GRAND JUNCTION, Colo. (KKCO) – The Mesa County Health Department warns residents about a potentially serious illness making its way around the area: norovirus.
Eighty percent of outbreaks take place between November and April, according to the Centers for Disease Control and Prevention (CDC).
Norovirus is linked to some types of food poisoning and causes more than half of gastroenteritis cases. Many get it from contaminated food, which often includes leafy greens, fresh fruits and shellfish, the CDC says.
The virus is highly contagious and spreads through contact with infected people, contaminated food or water or contaminated things. It can stay on surfaces and infect people for days or weeks, which allows it spreads fast through closed places like daycares, nursing homes and schools. The disease is especially dangerous to older adults and young children.
If you catch it, symptoms include vomiting, diarrhea, fever, cramping, headache and/or body aches, the health department warns. One of the most dangerous symptoms is dehydration, which can lead to hospitalization.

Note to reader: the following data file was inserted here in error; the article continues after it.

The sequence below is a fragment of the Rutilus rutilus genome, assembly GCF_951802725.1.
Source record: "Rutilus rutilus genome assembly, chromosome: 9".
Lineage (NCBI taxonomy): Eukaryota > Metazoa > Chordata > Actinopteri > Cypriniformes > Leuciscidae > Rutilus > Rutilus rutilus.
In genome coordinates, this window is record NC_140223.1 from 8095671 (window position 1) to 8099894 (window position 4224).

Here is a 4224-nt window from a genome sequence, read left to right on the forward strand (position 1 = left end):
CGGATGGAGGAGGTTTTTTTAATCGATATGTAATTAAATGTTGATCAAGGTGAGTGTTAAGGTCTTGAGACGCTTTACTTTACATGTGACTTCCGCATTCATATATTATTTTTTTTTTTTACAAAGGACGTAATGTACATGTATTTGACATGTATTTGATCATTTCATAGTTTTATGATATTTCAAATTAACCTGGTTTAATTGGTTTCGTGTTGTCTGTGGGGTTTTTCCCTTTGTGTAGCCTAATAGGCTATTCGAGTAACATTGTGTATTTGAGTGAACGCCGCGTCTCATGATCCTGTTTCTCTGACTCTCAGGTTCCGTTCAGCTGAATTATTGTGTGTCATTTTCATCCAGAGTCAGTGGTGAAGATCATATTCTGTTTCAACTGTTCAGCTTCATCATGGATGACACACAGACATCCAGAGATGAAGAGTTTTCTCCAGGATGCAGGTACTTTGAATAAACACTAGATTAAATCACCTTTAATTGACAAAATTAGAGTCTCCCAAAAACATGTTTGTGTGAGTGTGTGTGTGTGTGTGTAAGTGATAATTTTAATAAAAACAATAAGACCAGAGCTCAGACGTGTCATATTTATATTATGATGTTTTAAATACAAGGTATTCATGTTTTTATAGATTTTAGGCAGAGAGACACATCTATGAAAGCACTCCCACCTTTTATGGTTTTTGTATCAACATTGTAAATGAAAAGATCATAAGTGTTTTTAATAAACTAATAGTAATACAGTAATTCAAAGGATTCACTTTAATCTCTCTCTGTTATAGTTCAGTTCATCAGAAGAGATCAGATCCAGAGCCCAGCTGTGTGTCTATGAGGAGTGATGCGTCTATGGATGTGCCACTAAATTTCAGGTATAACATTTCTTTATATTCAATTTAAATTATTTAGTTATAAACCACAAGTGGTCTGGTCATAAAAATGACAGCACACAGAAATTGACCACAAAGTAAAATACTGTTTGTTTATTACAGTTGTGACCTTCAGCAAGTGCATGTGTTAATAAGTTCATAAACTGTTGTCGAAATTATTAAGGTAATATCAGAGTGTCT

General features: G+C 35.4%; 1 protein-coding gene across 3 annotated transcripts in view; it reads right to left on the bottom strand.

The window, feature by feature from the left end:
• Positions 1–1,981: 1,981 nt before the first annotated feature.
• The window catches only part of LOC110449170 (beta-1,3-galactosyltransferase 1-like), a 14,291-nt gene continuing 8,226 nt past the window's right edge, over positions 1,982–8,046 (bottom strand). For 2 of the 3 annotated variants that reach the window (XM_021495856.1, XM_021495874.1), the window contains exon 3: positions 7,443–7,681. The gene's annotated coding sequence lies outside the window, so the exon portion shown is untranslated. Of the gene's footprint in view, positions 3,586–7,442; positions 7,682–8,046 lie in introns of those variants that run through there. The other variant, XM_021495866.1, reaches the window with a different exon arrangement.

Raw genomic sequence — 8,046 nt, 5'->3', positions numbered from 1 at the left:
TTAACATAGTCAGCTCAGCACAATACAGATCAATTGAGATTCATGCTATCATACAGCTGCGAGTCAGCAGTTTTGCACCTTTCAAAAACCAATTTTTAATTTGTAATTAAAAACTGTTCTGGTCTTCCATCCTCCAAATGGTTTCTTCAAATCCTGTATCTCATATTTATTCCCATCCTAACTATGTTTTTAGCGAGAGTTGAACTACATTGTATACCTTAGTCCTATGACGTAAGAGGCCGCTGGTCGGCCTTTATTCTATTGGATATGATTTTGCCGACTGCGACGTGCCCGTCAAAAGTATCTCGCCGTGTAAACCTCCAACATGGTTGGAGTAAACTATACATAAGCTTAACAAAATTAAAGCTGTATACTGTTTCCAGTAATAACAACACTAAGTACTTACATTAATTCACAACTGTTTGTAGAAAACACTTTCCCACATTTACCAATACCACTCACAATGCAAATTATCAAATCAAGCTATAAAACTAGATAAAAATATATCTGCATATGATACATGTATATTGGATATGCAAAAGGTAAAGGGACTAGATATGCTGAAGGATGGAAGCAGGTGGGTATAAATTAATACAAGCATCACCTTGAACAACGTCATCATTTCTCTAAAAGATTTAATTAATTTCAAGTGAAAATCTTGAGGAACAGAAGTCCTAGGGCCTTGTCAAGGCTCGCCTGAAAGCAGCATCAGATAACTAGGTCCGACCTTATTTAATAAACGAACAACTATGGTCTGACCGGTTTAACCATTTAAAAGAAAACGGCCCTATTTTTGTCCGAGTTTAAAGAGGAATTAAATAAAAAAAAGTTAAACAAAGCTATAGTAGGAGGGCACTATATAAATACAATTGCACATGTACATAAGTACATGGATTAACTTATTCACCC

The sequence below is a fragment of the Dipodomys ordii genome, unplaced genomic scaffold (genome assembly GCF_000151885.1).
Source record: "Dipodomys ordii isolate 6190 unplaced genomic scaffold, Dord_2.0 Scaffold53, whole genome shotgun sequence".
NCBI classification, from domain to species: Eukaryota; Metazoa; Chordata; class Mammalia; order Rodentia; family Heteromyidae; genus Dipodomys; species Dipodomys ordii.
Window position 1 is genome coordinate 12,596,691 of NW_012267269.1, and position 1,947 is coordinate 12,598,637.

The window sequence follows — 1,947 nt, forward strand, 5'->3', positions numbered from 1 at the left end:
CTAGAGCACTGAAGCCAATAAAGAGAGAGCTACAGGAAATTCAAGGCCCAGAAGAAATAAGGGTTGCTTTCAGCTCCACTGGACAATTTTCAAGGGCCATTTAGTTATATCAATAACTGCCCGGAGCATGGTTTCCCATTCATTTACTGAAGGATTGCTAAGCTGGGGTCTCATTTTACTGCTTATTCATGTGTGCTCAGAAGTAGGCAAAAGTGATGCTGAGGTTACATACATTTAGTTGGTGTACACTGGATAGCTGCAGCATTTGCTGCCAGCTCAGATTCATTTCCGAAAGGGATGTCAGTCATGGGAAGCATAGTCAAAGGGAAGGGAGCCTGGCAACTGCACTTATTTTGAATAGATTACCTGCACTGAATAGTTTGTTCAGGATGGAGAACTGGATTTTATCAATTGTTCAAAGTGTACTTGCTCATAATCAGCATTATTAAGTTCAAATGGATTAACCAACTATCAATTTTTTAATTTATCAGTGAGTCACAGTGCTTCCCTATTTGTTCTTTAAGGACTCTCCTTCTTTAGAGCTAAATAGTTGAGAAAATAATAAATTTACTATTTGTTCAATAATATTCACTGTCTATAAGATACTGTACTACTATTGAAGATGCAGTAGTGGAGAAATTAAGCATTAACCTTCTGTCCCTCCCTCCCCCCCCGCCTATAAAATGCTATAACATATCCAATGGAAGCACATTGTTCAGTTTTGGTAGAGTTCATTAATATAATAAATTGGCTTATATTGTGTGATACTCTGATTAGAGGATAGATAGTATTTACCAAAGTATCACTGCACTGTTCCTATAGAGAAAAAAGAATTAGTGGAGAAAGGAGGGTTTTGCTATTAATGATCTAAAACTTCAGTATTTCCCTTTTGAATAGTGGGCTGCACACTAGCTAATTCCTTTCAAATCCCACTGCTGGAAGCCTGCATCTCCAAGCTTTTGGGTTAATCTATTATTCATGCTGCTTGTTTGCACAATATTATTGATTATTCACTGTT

The worst part? Doctors do not have a vaccine to prevent or treat norovirus.
To prevent catching it, the CDC recommends washing your hands, fruits and vegetables and make sure to cook seafood thoroughly. If you’re exposed to a contaminated person or thing, clean and disinfect all infected surfaces and wash clothes that may have been exposed to the virus. And if you’re sick, do not make food for others.
If you do catch it, the health department reminds you to drink lots of liquids to replace lost fluids. Sports drinks and caffeine-free, non-alcoholic beverages are the best to prevent dehydration.